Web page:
By Gina Martinez
Bioswales and what they mean for Whitestone home owners were two of several community concerns discussed at The Greater Whitestone Taxpayers Civic Association meeting last month at the American Legion Post in Whitestone. Assemblyman Michael Simanowitz (D–Flushing) and Deputy Inspector of the 109th Precinct Judith Harrison spoke at the meeting, which also addressed sewage management, potholes and helicopter noise.
Assemblyman Simanowitz explained that bioswales, also known as “rain gardens,” are part of a New York City environmental initiative. The city installs two curb cuts before building an elongated tree pit with some plant life, he explained. The city then builds a dry well underneath and some gravel and dirt so that when there is heavy rain, excess water is directed towards the catch basin to help prevent flooding.
Simanowitz said that the decision on whether or not a bioswale is installed in front of a home is one that should be left up to the homeowner.
“You want to put one in front of my house? Be my guest,” he said. “But how can you do something without consulting the homeowners?”
A Con Ed representative spoke, telling people to ask for identification before allowing anyone into their homes who says he or she is a Con Ed worker. He also handed out pamphlets that reminded them to be careful with natural gas in addition to offering tips on how to deal with gas leaks.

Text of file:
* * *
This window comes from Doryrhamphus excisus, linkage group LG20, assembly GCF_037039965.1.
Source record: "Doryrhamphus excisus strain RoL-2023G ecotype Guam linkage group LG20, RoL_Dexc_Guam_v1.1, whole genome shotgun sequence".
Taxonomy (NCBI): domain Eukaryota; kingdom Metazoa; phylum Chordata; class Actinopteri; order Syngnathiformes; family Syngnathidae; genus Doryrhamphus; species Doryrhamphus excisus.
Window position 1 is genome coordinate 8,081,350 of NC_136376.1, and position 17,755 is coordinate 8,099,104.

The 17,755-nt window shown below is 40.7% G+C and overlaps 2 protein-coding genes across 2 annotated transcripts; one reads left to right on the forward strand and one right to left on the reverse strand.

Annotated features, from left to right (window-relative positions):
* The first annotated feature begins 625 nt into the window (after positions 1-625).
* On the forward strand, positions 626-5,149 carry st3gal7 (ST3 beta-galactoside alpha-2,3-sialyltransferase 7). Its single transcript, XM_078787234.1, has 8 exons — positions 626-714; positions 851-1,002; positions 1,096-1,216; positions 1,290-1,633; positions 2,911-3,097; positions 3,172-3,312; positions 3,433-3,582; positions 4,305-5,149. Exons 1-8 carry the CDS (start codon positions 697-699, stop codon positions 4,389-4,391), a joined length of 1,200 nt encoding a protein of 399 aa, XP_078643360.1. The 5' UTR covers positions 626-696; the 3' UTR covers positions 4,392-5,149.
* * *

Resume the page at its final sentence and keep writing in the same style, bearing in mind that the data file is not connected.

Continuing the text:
Deputy Inspector Harrison stopped by with fellow officers to talk about crime in the area. She told members that Whitestone is doing fairly well but that there has been an uptick in crime, particularly grand larceny and theft. She told members a lot of these thefts occur because residents leave valuables in their cars in plain view.
“When you look at what’s being taken, its laptops, cellphones, wallets, and GPS systems,” she said. “I don’t know why you would leave those in your vehicles. You live in a great area, you have nice homes, you have nice cars, and unfortunately that attracts people that want your property.”
The other major issue Deputy Inspector Harrison focused on was scams. She warned that the elderly are a target for scams and that there have been various reported cases of phone scams.
She also told members about an Aug. 25 incident in the area. A 79-year-old woman lowered her guard and got swindled by a couple in the street who told her they found a bag of money and they wanted to share it with her, but first she had to give them cash. The elderly woman got into a car with the couple and let them into her home to get the cash.
“These people could have taken her somewhere and killed her,” she said. “You don’t get into a car with people you don’t know. We tell our kids don’t talk to strangers but as adults we need to know better as well.”
Reach Gina Martinez by e-mail at gmart